But despite holding many of the levers of power since 2010, he has never attempted to take Hungary out of the EU.

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Europe was a main theme of the United for Hungary opposition campaign against Mr Orban during the 2022 Hungarian elections.

One of their central slogans was “Orban or Europe” as they tried to persuade Hungarians that they should align the country to the west and not to Russia and China.

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However, this attempt to reorient Hungarian European policy was rejected at the ballot box.

Despite being an anti-EU figure, Viktor Orban has supported the bloc’s sanctions against Russia.

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Viktor Orban (pictured with then-US President Bill Clinton) was previously Hungary’s Prime Minister from 1998 to 2002 (Image: AFP/Getty Images)

What is Hungary’s NATO stance?

Since the Russian invasion of Ukraine, Mr Orban has walked a political tightrope so as not to alienate Hungary’s allies to the west or east.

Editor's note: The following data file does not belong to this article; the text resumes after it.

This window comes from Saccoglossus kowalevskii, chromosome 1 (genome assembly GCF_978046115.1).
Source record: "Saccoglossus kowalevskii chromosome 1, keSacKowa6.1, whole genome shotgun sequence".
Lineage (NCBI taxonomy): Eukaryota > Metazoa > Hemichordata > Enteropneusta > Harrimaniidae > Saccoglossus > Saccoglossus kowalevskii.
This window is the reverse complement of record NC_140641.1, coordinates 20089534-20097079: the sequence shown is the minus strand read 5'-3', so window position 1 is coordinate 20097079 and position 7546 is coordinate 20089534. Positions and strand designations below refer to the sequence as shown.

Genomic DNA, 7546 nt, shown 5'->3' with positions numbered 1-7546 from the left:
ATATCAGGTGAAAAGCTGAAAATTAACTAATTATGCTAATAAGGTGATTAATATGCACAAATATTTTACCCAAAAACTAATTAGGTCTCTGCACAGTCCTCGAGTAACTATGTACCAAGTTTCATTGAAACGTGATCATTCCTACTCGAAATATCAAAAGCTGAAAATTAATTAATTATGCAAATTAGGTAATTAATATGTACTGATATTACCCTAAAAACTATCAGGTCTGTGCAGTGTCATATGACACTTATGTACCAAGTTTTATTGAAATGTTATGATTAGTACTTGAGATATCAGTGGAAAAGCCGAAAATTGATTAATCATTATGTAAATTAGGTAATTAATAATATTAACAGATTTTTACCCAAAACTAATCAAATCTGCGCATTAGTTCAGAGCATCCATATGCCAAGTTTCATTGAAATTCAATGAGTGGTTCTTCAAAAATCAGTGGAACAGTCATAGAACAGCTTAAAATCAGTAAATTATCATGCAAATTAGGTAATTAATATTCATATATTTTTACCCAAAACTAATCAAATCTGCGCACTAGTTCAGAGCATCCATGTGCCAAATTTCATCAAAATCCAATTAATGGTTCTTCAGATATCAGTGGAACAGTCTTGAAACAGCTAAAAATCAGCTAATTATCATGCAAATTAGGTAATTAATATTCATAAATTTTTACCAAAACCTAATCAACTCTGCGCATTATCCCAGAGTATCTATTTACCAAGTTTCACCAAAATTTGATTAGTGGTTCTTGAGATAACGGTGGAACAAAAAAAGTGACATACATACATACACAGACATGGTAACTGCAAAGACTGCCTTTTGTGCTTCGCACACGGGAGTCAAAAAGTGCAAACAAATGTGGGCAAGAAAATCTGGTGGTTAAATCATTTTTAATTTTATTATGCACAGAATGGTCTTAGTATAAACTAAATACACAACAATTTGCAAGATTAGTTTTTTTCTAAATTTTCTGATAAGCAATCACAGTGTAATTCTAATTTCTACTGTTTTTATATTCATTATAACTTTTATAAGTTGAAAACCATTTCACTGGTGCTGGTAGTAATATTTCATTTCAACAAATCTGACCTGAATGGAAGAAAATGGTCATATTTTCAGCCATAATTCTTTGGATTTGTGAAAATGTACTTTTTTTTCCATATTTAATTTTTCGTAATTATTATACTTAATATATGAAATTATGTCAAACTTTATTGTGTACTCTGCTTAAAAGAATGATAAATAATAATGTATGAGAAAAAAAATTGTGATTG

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While Mr Orban has allowed NATO to station troops in western Hungary, he has banned military shipments from crossing the country’s eastern border into Ukraine.

On April 1, while still campaigning, Mr Orban claimed that supplying arms to Ukraine would make Hungary a military target.

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“This is not our war, we have to stay out of it,” Orban said.

This view means that Hungary is the only country in the EU and NATO that has not sought direct financial or military support from Ukraine.